General Question

rodydoe89's avatar

Can I perform my own wedding ceremony?

Asked by rodydoe89 (356points) September 21st, 2010

If I am ordained, is it possible for me to perform my own small wedding ceremony with four people in Central Park, Manhattan?

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10 Answers

zenvelo's avatar

you mean you want to marry yourself? ;>) or marry someone else.

I think you need to have someone officiate to acknowledge the creation of the marriage contract. As one of the parties, you can’t do that.

Seaofclouds's avatar

I think @zenvelo is correct. I don’t think you can officiate and participate in the same ceremony. You should check with your state to be sure though.

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rodydoe89's avatar

Ok. Thank you so much for answering so quickly!

robmandu's avatar

The NY State Health Dept. explains

To be valid, a marriage ceremony must be performed by any of the individuals specified in Section 11 of the New York State Domestic Relations Law. These include:

- the mayor of a city or village;

- the former mayor, the city clerk or one of the deputy city clerks of a city of more than one million inhabitants;

- a marriage officer appointed by the town or village board or the city common council;

- a justice or judge of the following courts: the U.S. Court of Appeals for the Second Circuit, the U.S. District Courts for the Northern, Southern, Eastern or Western Districts of New York, the New York State Court of Appeals, the Appellate Division of the New York State Supreme Court, the New York State Supreme Court, the Court of Claims, the Family Court, a Surrogates Court, the Civil and Criminal Courts of New York City (including Housing judges of the Civil Court) and other courts of record;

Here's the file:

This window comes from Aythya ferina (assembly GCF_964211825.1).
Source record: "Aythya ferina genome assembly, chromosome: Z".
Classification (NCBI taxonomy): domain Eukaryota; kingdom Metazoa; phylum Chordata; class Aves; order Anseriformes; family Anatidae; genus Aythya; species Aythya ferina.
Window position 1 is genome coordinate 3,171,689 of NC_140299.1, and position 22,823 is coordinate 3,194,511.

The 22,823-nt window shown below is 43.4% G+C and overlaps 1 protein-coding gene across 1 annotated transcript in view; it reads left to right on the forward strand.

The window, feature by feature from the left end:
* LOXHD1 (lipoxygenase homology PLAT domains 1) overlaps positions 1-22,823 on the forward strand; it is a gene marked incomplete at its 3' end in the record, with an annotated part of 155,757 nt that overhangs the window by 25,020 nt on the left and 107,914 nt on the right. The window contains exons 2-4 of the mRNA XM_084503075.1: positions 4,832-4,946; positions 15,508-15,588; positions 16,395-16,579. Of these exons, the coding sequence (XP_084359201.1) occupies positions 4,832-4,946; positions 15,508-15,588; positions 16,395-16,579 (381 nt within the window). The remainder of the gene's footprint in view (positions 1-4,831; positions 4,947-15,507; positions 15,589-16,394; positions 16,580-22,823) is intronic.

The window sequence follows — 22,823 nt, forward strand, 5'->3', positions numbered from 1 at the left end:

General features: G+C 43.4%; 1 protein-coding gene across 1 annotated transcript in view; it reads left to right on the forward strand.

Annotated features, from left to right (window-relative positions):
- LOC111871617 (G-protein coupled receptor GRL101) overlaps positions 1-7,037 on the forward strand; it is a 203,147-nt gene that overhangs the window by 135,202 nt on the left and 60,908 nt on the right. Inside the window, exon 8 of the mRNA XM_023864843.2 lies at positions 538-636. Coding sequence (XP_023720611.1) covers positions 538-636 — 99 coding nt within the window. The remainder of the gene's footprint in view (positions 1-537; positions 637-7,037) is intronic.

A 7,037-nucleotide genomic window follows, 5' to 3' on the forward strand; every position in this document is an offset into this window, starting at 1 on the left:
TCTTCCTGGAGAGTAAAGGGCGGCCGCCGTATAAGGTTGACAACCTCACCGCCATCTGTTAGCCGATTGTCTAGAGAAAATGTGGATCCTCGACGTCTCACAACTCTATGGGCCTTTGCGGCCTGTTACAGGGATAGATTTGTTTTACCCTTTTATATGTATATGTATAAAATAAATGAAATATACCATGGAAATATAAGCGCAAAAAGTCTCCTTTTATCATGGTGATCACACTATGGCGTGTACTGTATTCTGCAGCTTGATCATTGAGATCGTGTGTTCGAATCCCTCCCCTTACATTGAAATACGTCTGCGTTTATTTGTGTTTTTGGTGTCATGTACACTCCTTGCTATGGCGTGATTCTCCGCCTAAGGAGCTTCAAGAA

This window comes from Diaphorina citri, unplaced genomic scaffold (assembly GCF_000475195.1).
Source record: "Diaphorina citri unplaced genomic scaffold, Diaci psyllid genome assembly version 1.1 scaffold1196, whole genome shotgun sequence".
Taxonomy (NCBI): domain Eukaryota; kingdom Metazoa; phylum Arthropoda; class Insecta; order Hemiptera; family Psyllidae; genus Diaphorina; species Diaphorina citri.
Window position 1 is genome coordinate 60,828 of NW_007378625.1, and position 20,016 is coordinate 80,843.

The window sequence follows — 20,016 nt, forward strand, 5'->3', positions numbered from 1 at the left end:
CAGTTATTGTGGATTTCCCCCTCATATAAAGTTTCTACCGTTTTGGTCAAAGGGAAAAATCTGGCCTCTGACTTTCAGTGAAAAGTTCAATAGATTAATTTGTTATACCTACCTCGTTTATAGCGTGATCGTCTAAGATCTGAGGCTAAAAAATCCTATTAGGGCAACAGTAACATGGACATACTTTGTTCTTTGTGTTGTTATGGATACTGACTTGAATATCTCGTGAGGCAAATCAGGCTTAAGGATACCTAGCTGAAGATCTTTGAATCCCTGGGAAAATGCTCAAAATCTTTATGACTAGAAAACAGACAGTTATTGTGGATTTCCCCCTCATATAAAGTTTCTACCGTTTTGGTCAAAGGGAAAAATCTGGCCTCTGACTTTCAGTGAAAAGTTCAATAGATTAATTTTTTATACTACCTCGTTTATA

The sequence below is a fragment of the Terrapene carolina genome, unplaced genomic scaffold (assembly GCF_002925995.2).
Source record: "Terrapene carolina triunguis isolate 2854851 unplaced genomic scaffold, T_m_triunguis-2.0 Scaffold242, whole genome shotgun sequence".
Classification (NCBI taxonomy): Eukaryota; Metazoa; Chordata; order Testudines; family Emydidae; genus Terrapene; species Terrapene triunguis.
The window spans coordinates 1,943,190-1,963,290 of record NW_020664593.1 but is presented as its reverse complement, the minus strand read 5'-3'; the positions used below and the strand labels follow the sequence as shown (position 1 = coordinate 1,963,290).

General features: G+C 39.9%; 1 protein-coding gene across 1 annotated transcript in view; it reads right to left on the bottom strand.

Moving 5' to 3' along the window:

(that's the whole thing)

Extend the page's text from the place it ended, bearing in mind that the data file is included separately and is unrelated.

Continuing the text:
- a village, town or county justice;

- a member of the clergy or minister who has been officially ordained and granted authority to perform marriage ceremonies from a governing church body in accordance with the rules and regulations of the church body;

- a member of the clergy or minister who is not authorized by a governing church body but who has been chosen by a spiritual group to preside over their spiritual affairs;

- other officiants as specified by Section 11 of the Domestic Relations Law.

The person performing the ceremony must be registered with the City of New York in order to perform a ceremony within the New York City limits. The officiant does not have to be a resident of New York State. Ship captains are not authorized to perform marriage ceremonies in New York State.

It doesn’t appear to say that the officiant cannot also be a participant.

YoBob's avatar

It’s your wedding, you can do anything you want as far as ceremony goes. Regardless of what you do at the ceremony, from a legal perspective the marriage happens when the paperwork is filed with the state.

Seaofclouds's avatar

@YoBob Very true. The question comes down to can the groom sign as a participant and the officiant of the marriage?

YoBob's avatar

This is one of those things that is likely to vary from state to state.

john65pennington's avatar

Only one comment to make. if in the end, the marriage does not work. then maybe it was not legal to begin with and no attorneys or courts would be involved in the no-needed divorce.

I know this does not answer your question, but, it is something to think about.

BryBryStar's avatar

I don’t think you can…interesting…I agree with @robmandu

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